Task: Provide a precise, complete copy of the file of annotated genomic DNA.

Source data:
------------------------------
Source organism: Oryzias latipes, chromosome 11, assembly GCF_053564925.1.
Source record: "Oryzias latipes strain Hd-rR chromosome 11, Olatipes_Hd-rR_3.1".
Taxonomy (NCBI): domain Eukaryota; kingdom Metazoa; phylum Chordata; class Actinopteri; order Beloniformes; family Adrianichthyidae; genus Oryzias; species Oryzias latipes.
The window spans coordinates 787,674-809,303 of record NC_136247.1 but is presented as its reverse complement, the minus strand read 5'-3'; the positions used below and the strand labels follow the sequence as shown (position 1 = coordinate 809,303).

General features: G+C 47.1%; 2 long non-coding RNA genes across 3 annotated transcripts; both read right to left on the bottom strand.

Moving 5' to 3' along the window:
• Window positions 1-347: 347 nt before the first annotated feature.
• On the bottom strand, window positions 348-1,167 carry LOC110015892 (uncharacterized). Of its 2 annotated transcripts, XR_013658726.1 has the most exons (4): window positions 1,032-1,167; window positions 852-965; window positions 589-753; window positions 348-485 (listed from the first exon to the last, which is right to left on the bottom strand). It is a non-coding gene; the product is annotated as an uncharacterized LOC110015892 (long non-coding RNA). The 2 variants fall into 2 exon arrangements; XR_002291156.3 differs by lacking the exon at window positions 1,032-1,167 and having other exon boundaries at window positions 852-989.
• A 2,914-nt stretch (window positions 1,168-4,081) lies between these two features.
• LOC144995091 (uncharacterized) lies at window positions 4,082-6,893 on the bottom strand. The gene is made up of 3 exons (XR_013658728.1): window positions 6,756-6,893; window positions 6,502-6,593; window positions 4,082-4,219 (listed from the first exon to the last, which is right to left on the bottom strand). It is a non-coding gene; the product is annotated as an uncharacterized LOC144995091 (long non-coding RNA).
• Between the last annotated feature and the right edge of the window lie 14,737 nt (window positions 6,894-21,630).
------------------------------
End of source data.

Source organism: Oryzias latipes, chromosome 11, assembly GCF_053564925.1.
Source record: "Oryzias latipes strain Hd-rR chromosome 11, Olatipes_Hd-rR_3.1".
Taxonomy (NCBI): domain Eukaryota; kingdom Metazoa; phylum Chordata; class Actinopteri; order Beloniformes; family Adrianichthyidae; genus Oryzias; species Oryzias latipes.
The window spans coordinates 787,674-809,303 of record NC_136247.1 but is presented as its reverse complement, the minus strand read 5'-3'; the positions used below and the strand labels follow the sequence as shown (position 1 = coordinate 809,303).

General features: G+C 47.1%; 2 long non-coding RNA genes across 3 annotated transcripts; both read right to left on the bottom strand.

Moving 5' to 3' along the window:
• Window positions 1-347: 347 nt before the first annotated feature.
• On the bottom strand, window positions 348-1,167 carry LOC110015892 (uncharacterized). Of its 2 annotated transcripts, XR_013658726.1 has the most exons (4): window positions 1,032-1,167; window positions 852-965; window positions 589-753; window positions 348-485 (listed from the first exon to the last, which is right to left on the bottom strand). It is a non-coding gene; the product is annotated as an uncharacterized LOC110015892 (long non-coding RNA). The 2 variants fall into 2 exon arrangements; XR_002291156.3 differs by lacking the exon at window positions 1,032-1,167 and having other exon boundaries at window positions 852-989.
• A 2,914-nt stretch (window positions 1,168-4,081) lies between these two features.
• LOC144995091 (uncharacterized) lies at window positions 4,082-6,893 on the bottom strand. The gene is made up of 3 exons (XR_013658728.1): window positions 6,756-6,893; window positions 6,502-6,593; window positions 4,082-4,219 (listed from the first exon to the last, which is right to left on the bottom strand). It is a non-coding gene; the product is annotated as an uncharacterized LOC144995091 (long non-coding RNA).
• Between the last annotated feature and the right edge of the window lie 14,737 nt (window positions 6,894-21,630).